Former world number one Jelena Jankovic, who achieved her best win for 12 months before exiting in the Dubai Open semi-finals, has a new team to help her beat a wave of different rivals and a plan to overcome herself too.
The intelligent, loquacious and charismatic Serb, who overcame US Open champion Samantha Stosur on Thursday before Friday's three-set loss to Polish fifth seed Agnieszka Radwanska, has always enjoyed working things out for herself.
However, she is setting her independent instincts aside in a bid to climb back up from her current world ranking of 14, despite her exit to Radwanska.
"At one point I really wanted to carry on without a coach," Jankovic said, when quizzed about her recent appointment of Henner Nehles, a former player at the University of Nevada Las Vegas.
"I'm one of those instinct players. I really have to kind of do everything on my own on the court and really not rely so much on the coach," she explained.
"I really want to be on the court and figure out a way to play on my own and really fight out there. So I'm one of those kind of players. I kind of tried to go to the old self that I've been that gave me my success."
At the same time Jankovic admits that a coach can see things from the side of the court which the player cannot. And it is necessary to work with a coach in training.
"I was recommended him (Nehler), so I just tried to see," she said. "And on top it's a little bit different because he's a young guy, and usually you have the older coaches, you know, with a lot of experience on the tour.
"He's really young, but he's motivated and he has other qualities other than experience. We'll see how it goes. It's tough to predict the future."
Jankovic also has Korey Goodwin as her new fitness trainer -- another vital appointment, as one of the causes of her slide down the rankings has been repeated health and injury problems.
"I have a new team, and we were working in the off season a lot trying to make some changes, you have to still try to improve some things."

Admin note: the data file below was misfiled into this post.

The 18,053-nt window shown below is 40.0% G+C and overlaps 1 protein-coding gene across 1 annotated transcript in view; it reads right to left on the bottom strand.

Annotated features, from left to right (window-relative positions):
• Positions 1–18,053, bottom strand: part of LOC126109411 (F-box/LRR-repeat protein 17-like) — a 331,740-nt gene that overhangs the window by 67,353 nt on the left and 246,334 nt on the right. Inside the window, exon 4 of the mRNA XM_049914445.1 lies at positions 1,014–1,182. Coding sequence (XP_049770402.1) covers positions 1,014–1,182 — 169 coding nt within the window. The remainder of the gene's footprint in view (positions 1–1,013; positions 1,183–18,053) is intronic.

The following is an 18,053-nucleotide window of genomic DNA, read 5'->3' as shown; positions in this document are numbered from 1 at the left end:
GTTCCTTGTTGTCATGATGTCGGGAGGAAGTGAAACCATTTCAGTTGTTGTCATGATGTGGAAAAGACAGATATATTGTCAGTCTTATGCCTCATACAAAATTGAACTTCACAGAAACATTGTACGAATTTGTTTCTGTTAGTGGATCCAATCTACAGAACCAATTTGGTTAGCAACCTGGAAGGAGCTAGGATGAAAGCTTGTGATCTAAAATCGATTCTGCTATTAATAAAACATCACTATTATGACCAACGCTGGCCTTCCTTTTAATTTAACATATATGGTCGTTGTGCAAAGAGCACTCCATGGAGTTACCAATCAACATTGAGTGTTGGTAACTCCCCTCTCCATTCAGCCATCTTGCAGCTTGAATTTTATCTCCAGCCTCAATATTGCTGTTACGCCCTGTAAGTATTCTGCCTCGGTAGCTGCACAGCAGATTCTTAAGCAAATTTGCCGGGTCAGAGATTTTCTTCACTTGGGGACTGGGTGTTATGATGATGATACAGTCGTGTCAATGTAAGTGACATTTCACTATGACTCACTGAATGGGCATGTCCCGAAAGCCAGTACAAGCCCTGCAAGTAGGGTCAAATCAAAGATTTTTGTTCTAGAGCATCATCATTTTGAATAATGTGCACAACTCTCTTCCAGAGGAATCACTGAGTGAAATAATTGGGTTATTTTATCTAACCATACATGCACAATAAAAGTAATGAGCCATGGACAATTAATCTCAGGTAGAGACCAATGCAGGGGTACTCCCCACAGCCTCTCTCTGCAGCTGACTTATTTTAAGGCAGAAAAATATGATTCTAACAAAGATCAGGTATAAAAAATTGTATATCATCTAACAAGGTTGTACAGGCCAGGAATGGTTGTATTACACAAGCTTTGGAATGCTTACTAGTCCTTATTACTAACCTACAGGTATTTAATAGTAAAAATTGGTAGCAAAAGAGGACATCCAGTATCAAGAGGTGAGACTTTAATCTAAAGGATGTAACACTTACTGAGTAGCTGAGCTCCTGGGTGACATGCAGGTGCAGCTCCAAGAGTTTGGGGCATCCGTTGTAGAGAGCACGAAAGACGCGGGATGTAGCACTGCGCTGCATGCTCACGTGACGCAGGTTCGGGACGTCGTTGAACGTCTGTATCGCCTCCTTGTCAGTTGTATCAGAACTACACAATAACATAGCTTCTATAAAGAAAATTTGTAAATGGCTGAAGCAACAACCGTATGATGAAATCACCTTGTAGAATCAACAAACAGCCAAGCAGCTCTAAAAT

These have involved improving the weight and variety of her serve, making the first solid strike in a rally more often, and moving opponents around more rather than relying so much on her athletic ability and court coverage.
Jankovic also wants to develop the stamina and equanimity to last a seven-day two-week Grand Slam.
"I would have won a lot of Grand Slams if they had been only five days," she says.
The changes are intended to help her respond to the emergence of fine new players such as Victoria Azarenka, Petra Kvitova, Caroline Wozniacki and Agnieszka Radwanska, all younger than the 26-year-old Jankovic.
"But then you have to compete at the same time," she points out. "So you cannot really make drastic changes. You just have to find the middle and try to keep improving and still compete and still do it at a high level."
The new team helped Jankovic win three matches at last month's Australian Open, before she lost to the then world number one, Caroline Wozniacki.
The aim is to build on this, to regain a place in the top ten, and then to try to challenge for the major titles which have eluded her.
Jankovic looked a much more attack-minded player than before as she beat Stosur to reach her first semi-final of the year before losing 6-2, 2-6, 6-0 Friday to Radwanska.
One of the sport's most colourful characters appears to be moving in the right direction again.